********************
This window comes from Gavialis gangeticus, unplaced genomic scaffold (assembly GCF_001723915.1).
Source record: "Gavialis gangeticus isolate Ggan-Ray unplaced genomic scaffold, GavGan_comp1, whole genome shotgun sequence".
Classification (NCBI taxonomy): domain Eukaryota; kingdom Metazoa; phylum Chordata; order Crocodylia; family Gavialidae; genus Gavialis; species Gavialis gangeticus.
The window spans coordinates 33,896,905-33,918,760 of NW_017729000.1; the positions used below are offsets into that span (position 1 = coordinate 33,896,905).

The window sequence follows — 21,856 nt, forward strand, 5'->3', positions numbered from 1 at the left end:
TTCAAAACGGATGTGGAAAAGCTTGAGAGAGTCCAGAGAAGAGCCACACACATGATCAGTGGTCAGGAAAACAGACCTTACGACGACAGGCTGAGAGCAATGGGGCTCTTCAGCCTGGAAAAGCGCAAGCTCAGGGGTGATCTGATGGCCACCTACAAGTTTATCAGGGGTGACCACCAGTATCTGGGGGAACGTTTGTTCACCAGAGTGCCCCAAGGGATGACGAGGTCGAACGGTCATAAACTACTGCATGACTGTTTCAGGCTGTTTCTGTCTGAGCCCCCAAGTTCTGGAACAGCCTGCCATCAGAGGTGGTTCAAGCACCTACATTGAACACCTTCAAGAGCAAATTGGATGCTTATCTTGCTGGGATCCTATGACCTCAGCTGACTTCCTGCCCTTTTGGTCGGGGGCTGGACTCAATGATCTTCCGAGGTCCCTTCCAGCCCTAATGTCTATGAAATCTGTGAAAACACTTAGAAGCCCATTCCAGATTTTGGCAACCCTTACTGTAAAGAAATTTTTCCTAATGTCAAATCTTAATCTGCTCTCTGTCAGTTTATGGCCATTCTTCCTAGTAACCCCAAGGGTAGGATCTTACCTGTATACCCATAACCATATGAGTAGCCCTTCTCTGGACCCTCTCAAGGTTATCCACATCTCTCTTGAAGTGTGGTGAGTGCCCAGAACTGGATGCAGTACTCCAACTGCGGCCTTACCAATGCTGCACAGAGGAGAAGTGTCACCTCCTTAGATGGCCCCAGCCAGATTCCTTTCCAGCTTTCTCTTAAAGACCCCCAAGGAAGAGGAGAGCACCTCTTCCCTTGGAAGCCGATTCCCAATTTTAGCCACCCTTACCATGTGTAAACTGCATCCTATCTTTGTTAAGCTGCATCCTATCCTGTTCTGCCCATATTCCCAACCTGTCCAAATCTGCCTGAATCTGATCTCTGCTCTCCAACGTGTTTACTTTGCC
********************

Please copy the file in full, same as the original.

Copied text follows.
This window comes from Gavialis gangeticus, unplaced genomic scaffold (assembly GCF_001723915.1).
Source record: "Gavialis gangeticus isolate Ggan-Ray unplaced genomic scaffold, GavGan_comp1, whole genome shotgun sequence".
Classification (NCBI taxonomy): domain Eukaryota; kingdom Metazoa; phylum Chordata; order Crocodylia; family Gavialidae; genus Gavialis; species Gavialis gangeticus.
The window spans coordinates 33,896,905-33,918,760 of NW_017729000.1; the positions used below are offsets into that span (position 1 = coordinate 33,896,905).

The window sequence follows — 21,856 nt, forward strand, 5'->3', positions numbered from 1 at the left end:
TTCAAAACGGATGTGGAAAAGCTTGAGAGAGTCCAGAGAAGAGCCACACACATGATCAGTGGTCAGGAAAACAGACCTTACGACGACAGGCTGAGAGCAATGGGGCTCTTCAGCCTGGAAAAGCGCAAGCTCAGGGGTGATCTGATGGCCACCTACAAGTTTATCAGGGGTGACCACCAGTATCTGGGGGAACGTTTGTTCACCAGAGTGCCCCAAGGGATGACGAGGTCGAACGGTCATAAACTACTGCATGACTGTTTCAGGCTGTTTCTGTCTGAGCCCCCAAGTTCTGGAACAGCCTGCCATCAGAGGTGGTTCAAGCACCTACATTGAACACCTTCAAGAGCAAATTGGATGCTTATCTTGCTGGGATCCTATGACCTCAGCTGACTTCCTGCCCTTTTGGTCGGGGGCTGGACTCAATGATCTTCCGAGGTCCCTTCCAGCCCTAATGTCTATGAAATCTGTGAAAACACTTAGAAGCCCATTCCAGATTTTGGCAACCCTTACTGTAAAGAAATTTTTCCTAATGTCAAATCTTAATCTGCTCTCTGTCAGTTTATGGCCATTCTTCCTAGTAACCCCAAGGGTAGGATCTTACCTGTATACCCATAACCATATGAGTAGCCCTTCTCTGGACCCTCTCAAGGTTATCCACATCTCTCTTGAAGTGTGGTGAGTGCCCAGAACTGGATGCAGTACTCCAACTGCGGCCTTACCAATGCTGCACAGAGGAGAAGTGTCACCTCCTTAGATGGCCCCAGCCAGATTCCTTTCCAGCTTTCTCTTAAAGACCCCCAAGGAAGAGGAGAGCACCTCTTCCCTTGGAAGCCGATTCCCAATTTTAGCCACCCTTACCATGTGTAAACTGCATCCTATCTTTGTTAAGCTGCATCCTATCCTGTTCTGCCCATATTCCCAACCTGTCCAAATCTGCCTGAATCTGATCTCTGCTCTCCAACGTGTTTACTTTGCC